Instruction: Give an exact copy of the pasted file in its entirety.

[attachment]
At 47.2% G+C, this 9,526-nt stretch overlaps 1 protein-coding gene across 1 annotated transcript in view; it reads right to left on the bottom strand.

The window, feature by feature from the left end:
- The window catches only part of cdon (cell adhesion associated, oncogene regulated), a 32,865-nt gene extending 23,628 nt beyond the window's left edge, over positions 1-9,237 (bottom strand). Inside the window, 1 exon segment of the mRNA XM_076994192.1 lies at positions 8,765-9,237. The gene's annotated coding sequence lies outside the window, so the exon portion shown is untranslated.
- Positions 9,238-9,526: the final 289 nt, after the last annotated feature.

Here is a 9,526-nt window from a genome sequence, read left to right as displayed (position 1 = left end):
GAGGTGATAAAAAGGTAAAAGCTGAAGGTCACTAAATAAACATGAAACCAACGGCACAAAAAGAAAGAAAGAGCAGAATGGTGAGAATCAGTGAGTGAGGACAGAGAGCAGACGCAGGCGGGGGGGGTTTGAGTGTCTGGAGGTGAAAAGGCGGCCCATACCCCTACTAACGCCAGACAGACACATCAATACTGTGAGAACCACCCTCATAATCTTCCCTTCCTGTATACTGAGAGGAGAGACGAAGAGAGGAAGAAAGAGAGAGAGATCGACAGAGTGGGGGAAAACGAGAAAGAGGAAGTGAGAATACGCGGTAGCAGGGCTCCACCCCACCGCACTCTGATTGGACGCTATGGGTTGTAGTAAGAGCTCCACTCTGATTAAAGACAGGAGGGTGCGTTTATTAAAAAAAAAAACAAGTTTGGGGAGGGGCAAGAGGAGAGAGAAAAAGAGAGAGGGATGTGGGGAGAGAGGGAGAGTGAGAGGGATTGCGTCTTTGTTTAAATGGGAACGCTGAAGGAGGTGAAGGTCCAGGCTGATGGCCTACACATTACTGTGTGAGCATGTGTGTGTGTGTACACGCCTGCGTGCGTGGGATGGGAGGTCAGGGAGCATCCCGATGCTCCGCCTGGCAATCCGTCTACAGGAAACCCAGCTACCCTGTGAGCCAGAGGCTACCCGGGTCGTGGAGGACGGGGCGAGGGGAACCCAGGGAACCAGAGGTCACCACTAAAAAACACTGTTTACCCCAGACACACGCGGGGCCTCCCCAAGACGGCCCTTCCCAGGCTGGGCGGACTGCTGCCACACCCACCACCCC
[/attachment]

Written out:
At 47.2% G+C, this 9,526-nt stretch overlaps 1 protein-coding gene across 1 annotated transcript in view; it reads right to left on the bottom strand.

The window, feature by feature from the left end:
- The window catches only part of cdon (cell adhesion associated, oncogene regulated), a 32,865-nt gene extending 23,628 nt beyond the window's left edge, over positions 1-9,237 (bottom strand). Inside the window, 1 exon segment of the mRNA XM_076994192.1 lies at positions 8,765-9,237. The gene's annotated coding sequence lies outside the window, so the exon portion shown is untranslated.
- Positions 9,238-9,526: the final 289 nt, after the last annotated feature.

Here is a 9,526-nt window from a genome sequence, read left to right as displayed (position 1 = left end):
GAGGTGATAAAAAGGTAAAAGCTGAAGGTCACTAAATAAACATGAAACCAACGGCACAAAAAGAAAGAAAGAGCAGAATGGTGAGAATCAGTGAGTGAGGACAGAGAGCAGACGCAGGCGGGGGGGGTTTGAGTGTCTGGAGGTGAAAAGGCGGCCCATACCCCTACTAACGCCAGACAGACACATCAATACTGTGAGAACCACCCTCATAATCTTCCCTTCCTGTATACTGAGAGGAGAGACGAAGAGAGGAAGAAAGAGAGAGAGATCGACAGAGTGGGGGAAAACGAGAAAGAGGAAGTGAGAATACGCGGTAGCAGGGCTCCACCCCACCGCACTCTGATTGGACGCTATGGGTTGTAGTAAGAGCTCCACTCTGATTAAAGACAGGAGGGTGCGTTTATTAAAAAAAAAAACAAGTTTGGGGAGGGGCAAGAGGAGAGAGAAAAAGAGAGAGGGATGTGGGGAGAGAGGGAGAGTGAGAGGGATTGCGTCTTTGTTTAAATGGGAACGCTGAAGGAGGTGAAGGTCCAGGCTGATGGCCTACACATTACTGTGTGAGCATGTGTGTGTGTGTACACGCCTGCGTGCGTGGGATGGGAGGTCAGGGAGCATCCCGATGCTCCGCCTGGCAATCCGTCTACAGGAAACCCAGCTACCCTGTGAGCCAGAGGCTACCCGGGTCGTGGAGGACGGGGCGAGGGGAACCCAGGGAACCAGAGGTCACCACTAAAAAACACTGTTTACCCCAGACACACGCGGGGCCTCCCCAAGACGGCCCTTCCCAGGCTGGGCGGACTGCTGCCACACCCACCACCCC